Once the merger is complete, schedule a review of the entire process, compiling feedback from business units on what went well or not so well. You can utilize this knowledge to improve and update your processes for future mergers.

  1. Retention of key talent

Failure to retain key employees can end a merger, according to PwC.

Employees left in the dark about plans begin polishing their resumes and keeping their eyes peeled. The best elements don’t need it. Competitors will approach them as soon as a deal is announced, especially if they hear of internal issues. The loss of valuable employees can hurt employee morale and business performance – during and after onboarding.

To avoid such issues. Contact the top performers as early in the process as possible. As soon as the law permits. Make sure they have important responsibilities under the new structure. For younger people and for those who will now be part of a more sophisticated company. The promise of enrolling in a leadership development program can be a strong incentive to stay.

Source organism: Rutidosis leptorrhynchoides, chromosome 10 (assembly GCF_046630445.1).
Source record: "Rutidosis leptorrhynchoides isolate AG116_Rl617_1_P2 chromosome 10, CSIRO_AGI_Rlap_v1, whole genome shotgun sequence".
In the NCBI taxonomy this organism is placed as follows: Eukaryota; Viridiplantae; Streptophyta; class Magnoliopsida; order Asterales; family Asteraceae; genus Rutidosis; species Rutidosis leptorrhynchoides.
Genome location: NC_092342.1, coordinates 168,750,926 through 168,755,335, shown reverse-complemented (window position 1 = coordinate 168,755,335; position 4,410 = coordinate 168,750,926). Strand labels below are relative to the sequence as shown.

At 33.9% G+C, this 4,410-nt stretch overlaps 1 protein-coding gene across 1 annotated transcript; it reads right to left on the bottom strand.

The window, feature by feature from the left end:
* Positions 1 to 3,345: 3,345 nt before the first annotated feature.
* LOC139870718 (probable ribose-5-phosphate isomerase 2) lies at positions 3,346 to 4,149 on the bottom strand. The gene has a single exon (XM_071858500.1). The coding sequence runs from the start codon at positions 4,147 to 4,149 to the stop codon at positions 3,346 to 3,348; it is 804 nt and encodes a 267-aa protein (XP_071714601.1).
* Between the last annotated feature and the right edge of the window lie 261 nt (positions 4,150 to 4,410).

HR managers should listen carefully to high performers and tailor incentives based on their needs. Whether it’s a raise in salary or more time with family.

With so many bases to cover and very tight deadlines. An acquisition or merger involves intense work. Long working hours and stress for the HR team. To give yourself the best chance of success. Organize your tasks and documents, divide your responsibilities into manageable parts. And communicate with your employees early, often, and honestly.